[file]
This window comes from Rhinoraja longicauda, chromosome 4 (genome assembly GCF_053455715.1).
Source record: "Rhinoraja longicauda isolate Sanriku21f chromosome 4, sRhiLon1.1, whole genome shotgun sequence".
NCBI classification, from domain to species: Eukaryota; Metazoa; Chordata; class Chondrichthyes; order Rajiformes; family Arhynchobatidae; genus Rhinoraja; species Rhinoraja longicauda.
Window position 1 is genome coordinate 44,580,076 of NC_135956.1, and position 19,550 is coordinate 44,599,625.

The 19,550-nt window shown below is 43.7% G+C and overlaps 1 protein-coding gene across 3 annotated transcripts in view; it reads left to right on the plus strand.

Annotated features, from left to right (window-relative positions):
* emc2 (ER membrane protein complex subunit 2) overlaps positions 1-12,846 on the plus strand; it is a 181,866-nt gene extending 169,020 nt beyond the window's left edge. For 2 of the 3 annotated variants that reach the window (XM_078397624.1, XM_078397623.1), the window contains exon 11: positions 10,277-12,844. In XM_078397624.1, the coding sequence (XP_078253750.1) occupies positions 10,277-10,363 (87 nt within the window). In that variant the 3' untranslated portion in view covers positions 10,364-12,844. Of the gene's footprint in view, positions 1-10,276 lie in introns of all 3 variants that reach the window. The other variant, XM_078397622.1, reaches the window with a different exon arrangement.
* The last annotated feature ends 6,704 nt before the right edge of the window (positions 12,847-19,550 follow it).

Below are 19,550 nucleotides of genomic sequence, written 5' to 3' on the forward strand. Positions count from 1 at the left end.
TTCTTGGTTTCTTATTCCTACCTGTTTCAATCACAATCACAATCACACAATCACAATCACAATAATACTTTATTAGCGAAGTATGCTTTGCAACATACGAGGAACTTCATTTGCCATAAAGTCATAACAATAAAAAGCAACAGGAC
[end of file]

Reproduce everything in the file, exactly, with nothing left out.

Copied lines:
This window comes from Rhinoraja longicauda, chromosome 4 (genome assembly GCF_053455715.1).
Source record: "Rhinoraja longicauda isolate Sanriku21f chromosome 4, sRhiLon1.1, whole genome shotgun sequence".
NCBI classification, from domain to species: Eukaryota; Metazoa; Chordata; class Chondrichthyes; order Rajiformes; family Arhynchobatidae; genus Rhinoraja; species Rhinoraja longicauda.
Window position 1 is genome coordinate 44,580,076 of NC_135956.1, and position 19,550 is coordinate 44,599,625.

The 19,550-nt window shown below is 43.7% G+C and overlaps 1 protein-coding gene across 3 annotated transcripts in view; it reads left to right on the plus strand.

Annotated features, from left to right (window-relative positions):
* emc2 (ER membrane protein complex subunit 2) overlaps positions 1-12,846 on the plus strand; it is a 181,866-nt gene extending 169,020 nt beyond the window's left edge. For 2 of the 3 annotated variants that reach the window (XM_078397624.1, XM_078397623.1), the window contains exon 11: positions 10,277-12,844. In XM_078397624.1, the coding sequence (XP_078253750.1) occupies positions 10,277-10,363 (87 nt within the window). In that variant the 3' untranslated portion in view covers positions 10,364-12,844. Of the gene's footprint in view, positions 1-10,276 lie in introns of all 3 variants that reach the window. The other variant, XM_078397622.1, reaches the window with a different exon arrangement.
* The last annotated feature ends 6,704 nt before the right edge of the window (positions 12,847-19,550 follow it).

Below are 19,550 nucleotides of genomic sequence, written 5' to 3' on the forward strand. Positions count from 1 at the left end.
TTCTTGGTTTCTTATTCCTACCTGTTTCAATCACAATCACAATCACACAATCACAATCACAATAATACTTTATTAGCGAAGTATGCTTTGCAACATACGAGGAACTTCATTTGCCATAAAGTCATAACAATAAAAAGCAACAGGAC